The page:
Frank: “Four Dollars?”
Tony: “I don’t see them handing out any raises at unemployement.”
Frank: “Four Dollars? You know what four dollars gets you today? Four dollars doesn’t even buy you three dollars.”
Tony: “Go ahead. Shit on it. You know what a raise means? A raise means you’re good. This raise is them telling me I’m good. You sure as fuck never did, asshole.”
Frank (to himself as Tony stormed out of the room): “Four Dollars???”
*Note on Accuracy: I wrote the above dialogue from memory as I haven’t watched Saturday Night Fever in a couple of years, but that’s gonna change.
Ok, no more tangents. Watch the clips, weigh in on the inappropriate laughter and have a great weekend!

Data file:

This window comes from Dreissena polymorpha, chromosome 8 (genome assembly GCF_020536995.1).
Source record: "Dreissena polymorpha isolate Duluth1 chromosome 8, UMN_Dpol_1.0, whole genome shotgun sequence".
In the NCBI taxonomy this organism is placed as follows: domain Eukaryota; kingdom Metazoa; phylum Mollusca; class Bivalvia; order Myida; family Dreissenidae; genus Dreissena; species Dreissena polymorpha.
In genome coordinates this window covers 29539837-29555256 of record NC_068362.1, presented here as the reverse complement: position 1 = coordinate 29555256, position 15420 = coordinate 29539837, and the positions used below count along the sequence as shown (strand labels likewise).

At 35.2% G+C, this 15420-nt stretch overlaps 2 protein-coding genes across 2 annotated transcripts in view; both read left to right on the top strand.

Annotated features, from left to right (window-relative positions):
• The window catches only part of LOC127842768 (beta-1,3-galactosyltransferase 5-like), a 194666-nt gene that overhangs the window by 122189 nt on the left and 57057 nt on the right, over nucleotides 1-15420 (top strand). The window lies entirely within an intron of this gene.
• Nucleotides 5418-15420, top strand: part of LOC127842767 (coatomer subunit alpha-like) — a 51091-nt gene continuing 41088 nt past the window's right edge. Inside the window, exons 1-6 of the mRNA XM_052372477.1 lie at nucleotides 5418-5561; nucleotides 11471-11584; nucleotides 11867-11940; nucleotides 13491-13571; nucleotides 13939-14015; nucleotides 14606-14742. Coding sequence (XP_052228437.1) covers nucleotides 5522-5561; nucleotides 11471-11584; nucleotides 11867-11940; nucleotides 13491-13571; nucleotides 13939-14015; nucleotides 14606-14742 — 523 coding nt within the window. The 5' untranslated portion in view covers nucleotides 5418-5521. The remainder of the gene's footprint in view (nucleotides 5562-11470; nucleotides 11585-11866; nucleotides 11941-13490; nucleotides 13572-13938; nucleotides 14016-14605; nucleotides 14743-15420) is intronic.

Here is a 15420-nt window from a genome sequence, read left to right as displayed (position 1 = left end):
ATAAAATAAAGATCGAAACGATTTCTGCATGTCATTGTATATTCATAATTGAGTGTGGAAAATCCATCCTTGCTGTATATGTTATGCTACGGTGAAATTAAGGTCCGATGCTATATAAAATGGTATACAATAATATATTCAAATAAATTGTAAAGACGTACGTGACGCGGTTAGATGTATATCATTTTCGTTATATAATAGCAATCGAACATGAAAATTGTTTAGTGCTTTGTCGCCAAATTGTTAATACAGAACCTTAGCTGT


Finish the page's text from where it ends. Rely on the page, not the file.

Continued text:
PS. “I don’t look like Al Pacino. Yeah, I could be Al Pacino. Alllllllllll Pacino! Attica! Attica! Attica!”
Ahmed, A., & Simmons, Z. (2013). Pseudobulbar affect: prevalence and management. Therapeutics and Clinical Risk Management, 9, 483–489. http://doi.org/10.2147/TCRM.S53906
Dugan, D. O. (1989). Laughter and tears: Best medicine for stress.Nursing Forum, 24, 18–26. doi:10.1111/j.1744-6198.1989.tb00814.xToda, M., Kusakabe, S., Nagasawa, S., Kitamura, K., & Morimoto, K. (2007). Effect of laughter on salivary endocrinological stress marker chromogranin A. Biomedical Research, 28, 115-118. doi:10.2220/biomedres.28.115White, S., & Winzelberg, A. (1992). Laughter and stress. Humor, 5, 343-355. doi:10.1515/humr.19184.108.40.2063